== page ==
Sunlight Strikes Buildings
Sunlight is reflected from Norman Foster's ''Gherkin'' as it stands among other buildings in the City of London, seen from the viewing platform of the Monument, in the City of London February 16, 2009. Reuters/Stringer

The commercial real estate in the U.K. is showing a brighter picture. A heavy spurt in commercial property rentals is in sight, marking a departure from the recession-induced crash in rental values. Experts opined that the rental surge is at its highest level after the third quarter of 2007.

Highlighting the new trend, real estate research firm CBRE, revealed in a study that it monitored 1,022 locations, in which 16 percent showed an increase in rental value despite marginal fall of prime yields by 8 basis points, reports Property wire.

Transactions Up

Michael Haddock, CBRE senior director explained that in 2014, there has been a "high growth in prime rentals in many U.K. markets. Prime yields also recorded a substantial improvement and reflected the growth in investment activity over 2014.” He clubbed the growth dynamics to national level trends and pointed out that the spurt in value for transaction had reached £61.7 billion in 2014 compared to £54.5 billion in 2013, breaching the record of 2006. In office space, central London experienced the strongest rental value growth at 11.4 percent in 2014, compared to 8.1 percent for the U.K. as a whole.

Asian Investments

Business Insider reported that overseas investors are a big factor in Britain's burgeoning property market in the last few years. The overseas demand for London property surged in the aftermath of the credit crisis, which left a bulk of office space empty. The data from the world's largest commercial real estate services showed that Chinese, Middle Eastern, and Brazilian investors have been snapping up London's prime office market for the past three years.

According to CBRE's National Office Market Review report, the liberalisation of the Chinese and Taiwanese markets opened the floodgates for investors looking to splash their billions in London's commercial property market. Now, overseas spending accounts for 70 percent of London office turnover, as of 2014. Already £18.5 billion has been injected into the sector in foreign cash since 2011. As a result, some of the most iconic skyscrapers of London are now owned by Asian investors.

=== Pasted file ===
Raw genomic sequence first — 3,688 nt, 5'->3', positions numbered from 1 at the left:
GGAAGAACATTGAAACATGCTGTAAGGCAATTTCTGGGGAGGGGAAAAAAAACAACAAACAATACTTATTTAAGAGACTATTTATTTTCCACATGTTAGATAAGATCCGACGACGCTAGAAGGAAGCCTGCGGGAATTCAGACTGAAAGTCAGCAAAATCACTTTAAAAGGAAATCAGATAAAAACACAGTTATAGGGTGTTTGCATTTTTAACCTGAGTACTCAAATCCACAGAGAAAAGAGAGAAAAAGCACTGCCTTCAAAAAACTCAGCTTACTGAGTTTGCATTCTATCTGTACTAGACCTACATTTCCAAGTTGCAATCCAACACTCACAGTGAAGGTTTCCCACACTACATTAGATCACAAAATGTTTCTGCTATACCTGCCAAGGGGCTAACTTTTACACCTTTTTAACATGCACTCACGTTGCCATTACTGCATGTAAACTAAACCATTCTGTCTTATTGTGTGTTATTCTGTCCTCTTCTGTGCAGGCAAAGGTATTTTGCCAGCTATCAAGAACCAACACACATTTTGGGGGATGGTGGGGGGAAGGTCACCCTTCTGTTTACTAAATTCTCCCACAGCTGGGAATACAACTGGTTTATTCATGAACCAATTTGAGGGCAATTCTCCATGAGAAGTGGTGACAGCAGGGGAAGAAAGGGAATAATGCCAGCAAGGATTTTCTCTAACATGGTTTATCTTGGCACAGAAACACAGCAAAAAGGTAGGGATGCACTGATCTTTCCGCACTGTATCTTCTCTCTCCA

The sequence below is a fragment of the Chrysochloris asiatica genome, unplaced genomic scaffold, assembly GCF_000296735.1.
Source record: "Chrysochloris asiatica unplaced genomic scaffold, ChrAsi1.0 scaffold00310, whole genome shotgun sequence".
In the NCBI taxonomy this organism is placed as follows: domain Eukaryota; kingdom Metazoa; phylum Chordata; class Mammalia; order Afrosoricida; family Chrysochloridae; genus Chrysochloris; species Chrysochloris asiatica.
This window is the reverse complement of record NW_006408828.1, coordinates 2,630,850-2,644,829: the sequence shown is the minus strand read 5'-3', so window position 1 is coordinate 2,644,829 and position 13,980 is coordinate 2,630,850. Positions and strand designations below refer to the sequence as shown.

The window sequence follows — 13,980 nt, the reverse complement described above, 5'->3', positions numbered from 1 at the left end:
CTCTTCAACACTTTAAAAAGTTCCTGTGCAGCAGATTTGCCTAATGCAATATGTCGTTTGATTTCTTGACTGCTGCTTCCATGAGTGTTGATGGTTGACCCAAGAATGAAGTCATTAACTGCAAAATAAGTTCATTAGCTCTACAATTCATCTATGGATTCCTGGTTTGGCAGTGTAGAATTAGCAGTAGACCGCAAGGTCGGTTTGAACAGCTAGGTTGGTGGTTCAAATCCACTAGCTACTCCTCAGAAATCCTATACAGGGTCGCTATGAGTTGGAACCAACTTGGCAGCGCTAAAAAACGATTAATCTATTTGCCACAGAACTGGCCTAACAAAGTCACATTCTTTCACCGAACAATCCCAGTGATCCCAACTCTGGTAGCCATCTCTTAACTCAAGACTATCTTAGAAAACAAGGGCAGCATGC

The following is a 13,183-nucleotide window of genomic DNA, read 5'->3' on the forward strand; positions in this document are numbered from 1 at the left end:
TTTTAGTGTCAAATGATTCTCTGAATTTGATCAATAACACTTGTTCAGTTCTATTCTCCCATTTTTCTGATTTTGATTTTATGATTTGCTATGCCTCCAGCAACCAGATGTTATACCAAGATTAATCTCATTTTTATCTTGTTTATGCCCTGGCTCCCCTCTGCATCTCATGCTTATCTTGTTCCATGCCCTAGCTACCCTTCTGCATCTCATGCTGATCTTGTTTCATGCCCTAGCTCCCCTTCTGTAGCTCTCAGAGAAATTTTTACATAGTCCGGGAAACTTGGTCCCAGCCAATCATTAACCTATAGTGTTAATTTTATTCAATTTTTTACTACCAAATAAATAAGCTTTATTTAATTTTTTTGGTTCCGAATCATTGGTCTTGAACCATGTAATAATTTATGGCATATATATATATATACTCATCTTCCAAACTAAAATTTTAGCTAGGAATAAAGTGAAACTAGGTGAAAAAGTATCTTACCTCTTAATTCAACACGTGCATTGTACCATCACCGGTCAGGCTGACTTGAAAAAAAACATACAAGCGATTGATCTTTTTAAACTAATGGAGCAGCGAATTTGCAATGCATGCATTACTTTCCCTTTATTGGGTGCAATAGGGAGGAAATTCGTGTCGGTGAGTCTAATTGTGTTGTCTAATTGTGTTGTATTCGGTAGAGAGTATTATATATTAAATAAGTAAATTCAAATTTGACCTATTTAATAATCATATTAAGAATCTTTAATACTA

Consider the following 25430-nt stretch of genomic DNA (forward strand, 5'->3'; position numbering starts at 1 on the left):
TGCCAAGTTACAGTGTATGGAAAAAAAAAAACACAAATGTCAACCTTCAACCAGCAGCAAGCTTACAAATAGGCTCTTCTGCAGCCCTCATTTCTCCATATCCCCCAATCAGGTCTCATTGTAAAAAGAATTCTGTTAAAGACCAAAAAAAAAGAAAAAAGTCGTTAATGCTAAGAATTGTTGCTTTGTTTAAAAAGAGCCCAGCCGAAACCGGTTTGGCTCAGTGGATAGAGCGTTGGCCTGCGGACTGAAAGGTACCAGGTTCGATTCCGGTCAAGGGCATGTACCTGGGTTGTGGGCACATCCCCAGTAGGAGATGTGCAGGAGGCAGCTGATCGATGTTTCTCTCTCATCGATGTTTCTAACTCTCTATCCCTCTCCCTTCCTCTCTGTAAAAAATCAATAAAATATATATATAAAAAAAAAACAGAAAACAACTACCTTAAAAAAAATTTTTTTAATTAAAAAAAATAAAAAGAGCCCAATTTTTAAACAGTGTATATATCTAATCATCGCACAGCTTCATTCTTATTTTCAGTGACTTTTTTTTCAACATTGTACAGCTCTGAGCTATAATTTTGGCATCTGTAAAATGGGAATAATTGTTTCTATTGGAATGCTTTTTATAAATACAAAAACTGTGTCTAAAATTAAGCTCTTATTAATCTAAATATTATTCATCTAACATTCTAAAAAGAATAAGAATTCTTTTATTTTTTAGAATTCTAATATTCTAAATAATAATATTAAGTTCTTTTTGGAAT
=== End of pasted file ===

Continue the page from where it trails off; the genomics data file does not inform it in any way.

According to CBRE's director Jamie Pope, demand from overseas investors will remain strong in 2015 also, as £13.5 billion worth of capital is looking for a home in London. However, only £2.5 billion worth of office stock is available in London. Some of the notable sales included the following properties.

Canary Wharf Group's 10 Upper Bank Street was sold off to China Life for £795 million. Another Chinese insurer, Ping An, snapped up Tower Place for £330 million. China Construction Bank also shelled out £110 million for 111 Old Broad Street. Meanwhile, "Gherkin" - 30 St. Mary Axe - was bought for £700 million by a Brazilian billionaire Joseph Safra. Qatari investors are the owners of many mega structures across London. Lately, they have spent £1.1 billion to buy HSBC's Dockland's headquarters in 2014.

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